KN: What kind of food technologies are out there that can help low-income households maintain a vegetarian diet and receive the proper vitamins, minerals, and amino acids?

PETA: All the essential amino acids are available through a plant-based diet. The most important supplements for vegans to take are B12 and vegan DHA, both of which are available over the counter at very reasonable prices. Given the amount of money that many people spend on treating meat-associated diseases such as cancer, diabetes, heart disease, and obesity, Americans can’t afford not to go vegan.

KN: Do you see a positive future where genetic engineering produces meat without brains?

PETA: Absolutely. In fact, it’s expected to happen in the next several years. But in the meantime, everyone can enjoy the many fabulous faux meats that have the taste without the cruelty. And vegan meats are free of artery-blocking cholesterol and have a fraction of the saturated fat, making them good for your heart in more ways than one!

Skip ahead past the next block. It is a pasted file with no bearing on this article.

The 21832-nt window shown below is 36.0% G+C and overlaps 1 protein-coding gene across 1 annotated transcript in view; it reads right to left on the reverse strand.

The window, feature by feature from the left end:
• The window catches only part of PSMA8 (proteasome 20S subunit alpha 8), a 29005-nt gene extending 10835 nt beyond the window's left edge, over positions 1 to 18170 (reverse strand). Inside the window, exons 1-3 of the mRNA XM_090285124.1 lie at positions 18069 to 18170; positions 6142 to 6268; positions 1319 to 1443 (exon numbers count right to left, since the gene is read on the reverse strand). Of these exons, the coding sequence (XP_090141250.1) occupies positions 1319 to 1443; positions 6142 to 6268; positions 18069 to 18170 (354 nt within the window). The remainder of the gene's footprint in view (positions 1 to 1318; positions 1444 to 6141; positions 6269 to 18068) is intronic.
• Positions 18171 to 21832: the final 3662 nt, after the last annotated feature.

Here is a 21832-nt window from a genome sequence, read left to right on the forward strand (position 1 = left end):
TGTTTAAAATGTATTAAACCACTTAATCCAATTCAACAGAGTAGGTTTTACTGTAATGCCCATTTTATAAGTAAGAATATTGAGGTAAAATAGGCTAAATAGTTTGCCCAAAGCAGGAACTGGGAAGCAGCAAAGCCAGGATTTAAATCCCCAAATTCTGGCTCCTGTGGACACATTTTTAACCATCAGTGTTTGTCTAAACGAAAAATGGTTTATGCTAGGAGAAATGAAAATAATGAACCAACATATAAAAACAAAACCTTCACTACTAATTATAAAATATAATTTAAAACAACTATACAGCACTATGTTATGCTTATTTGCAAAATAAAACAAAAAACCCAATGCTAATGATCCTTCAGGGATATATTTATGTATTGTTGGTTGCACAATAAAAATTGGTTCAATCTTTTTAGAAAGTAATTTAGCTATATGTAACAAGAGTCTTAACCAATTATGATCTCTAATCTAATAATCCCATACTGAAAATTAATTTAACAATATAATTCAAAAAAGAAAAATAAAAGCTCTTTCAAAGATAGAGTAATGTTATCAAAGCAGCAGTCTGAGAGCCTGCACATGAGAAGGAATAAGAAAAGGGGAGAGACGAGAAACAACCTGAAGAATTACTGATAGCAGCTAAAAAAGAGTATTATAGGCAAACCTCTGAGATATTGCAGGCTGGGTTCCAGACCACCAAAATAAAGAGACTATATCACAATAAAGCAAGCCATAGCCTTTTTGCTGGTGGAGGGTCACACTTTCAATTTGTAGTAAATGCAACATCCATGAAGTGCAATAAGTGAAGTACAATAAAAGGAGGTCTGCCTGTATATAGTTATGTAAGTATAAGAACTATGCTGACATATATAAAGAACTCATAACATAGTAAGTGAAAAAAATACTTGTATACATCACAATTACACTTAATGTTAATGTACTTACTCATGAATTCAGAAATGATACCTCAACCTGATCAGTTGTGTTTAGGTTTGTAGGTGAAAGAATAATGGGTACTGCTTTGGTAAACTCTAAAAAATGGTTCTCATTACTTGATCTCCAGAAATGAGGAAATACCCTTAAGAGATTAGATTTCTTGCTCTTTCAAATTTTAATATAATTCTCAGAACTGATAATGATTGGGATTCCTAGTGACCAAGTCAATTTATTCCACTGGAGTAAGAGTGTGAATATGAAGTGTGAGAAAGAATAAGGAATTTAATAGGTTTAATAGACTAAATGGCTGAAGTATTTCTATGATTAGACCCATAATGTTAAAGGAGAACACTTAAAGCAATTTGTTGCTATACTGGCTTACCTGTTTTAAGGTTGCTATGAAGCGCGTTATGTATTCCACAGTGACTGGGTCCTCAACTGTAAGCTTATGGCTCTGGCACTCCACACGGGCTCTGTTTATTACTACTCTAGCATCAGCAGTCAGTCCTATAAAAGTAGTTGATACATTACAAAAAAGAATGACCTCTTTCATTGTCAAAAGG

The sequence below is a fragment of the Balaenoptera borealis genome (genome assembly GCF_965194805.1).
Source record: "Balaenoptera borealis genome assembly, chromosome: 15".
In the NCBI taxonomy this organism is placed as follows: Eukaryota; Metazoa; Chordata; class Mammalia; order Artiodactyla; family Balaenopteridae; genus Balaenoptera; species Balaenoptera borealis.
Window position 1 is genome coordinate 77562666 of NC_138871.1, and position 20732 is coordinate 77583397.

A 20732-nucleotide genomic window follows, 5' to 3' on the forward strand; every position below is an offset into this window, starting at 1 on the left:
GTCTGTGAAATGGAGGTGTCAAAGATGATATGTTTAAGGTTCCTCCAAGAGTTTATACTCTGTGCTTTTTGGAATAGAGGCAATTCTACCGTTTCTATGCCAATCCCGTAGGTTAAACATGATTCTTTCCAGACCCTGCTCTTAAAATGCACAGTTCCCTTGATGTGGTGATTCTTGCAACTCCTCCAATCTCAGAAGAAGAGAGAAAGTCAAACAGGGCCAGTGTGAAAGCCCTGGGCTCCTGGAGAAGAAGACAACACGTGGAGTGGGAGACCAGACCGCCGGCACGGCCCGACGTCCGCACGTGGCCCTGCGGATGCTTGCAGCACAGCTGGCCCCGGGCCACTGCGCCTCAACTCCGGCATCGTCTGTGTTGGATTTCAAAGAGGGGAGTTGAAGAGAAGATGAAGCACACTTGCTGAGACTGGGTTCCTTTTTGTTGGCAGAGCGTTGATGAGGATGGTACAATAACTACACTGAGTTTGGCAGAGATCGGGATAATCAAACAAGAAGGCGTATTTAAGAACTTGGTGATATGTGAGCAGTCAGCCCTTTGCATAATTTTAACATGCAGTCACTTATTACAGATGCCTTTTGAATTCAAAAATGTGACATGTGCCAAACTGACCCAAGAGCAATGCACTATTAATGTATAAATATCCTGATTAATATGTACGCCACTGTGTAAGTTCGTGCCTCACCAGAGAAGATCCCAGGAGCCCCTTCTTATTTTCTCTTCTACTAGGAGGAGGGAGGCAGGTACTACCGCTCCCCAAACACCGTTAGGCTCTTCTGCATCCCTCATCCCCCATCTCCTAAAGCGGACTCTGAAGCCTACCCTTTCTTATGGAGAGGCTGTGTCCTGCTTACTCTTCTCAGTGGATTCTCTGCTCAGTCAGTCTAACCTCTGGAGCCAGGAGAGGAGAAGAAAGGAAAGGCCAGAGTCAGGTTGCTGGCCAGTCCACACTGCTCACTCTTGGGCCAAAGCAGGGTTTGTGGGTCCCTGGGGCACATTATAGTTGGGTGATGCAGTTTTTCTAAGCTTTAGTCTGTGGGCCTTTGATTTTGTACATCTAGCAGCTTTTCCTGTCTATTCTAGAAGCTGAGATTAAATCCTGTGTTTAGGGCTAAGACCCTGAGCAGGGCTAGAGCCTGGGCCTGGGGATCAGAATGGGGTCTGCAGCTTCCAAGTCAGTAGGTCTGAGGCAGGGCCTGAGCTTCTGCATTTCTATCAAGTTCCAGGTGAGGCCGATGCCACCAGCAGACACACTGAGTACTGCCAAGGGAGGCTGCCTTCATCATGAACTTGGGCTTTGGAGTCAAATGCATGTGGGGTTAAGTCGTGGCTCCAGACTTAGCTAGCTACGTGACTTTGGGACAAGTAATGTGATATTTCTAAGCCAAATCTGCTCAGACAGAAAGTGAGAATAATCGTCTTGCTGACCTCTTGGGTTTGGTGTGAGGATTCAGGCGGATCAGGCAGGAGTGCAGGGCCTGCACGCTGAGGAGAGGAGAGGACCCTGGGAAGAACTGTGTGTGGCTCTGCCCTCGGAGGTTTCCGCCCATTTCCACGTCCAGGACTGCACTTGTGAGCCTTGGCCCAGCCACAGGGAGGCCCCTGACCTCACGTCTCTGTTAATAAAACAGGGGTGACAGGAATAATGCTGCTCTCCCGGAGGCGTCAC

Kris Notaro served as Managing Director of the IEET from 2012 to 2015. He is currently an IEET Rights of the Person Program Director. He earned his BS in Philosophy from Charter Oak State College in Connecticut. He is currently the Bertrand Russell Society’s Vice-President for Website Technology. He has worked with the Bertrand Russell A/V Project at Central Connecticut State University, producing multimedia materials related to philosophy and ethics for classroom use. His major passions are in the technological advances in the areas of neuroscience, consciousness, brain, and mind.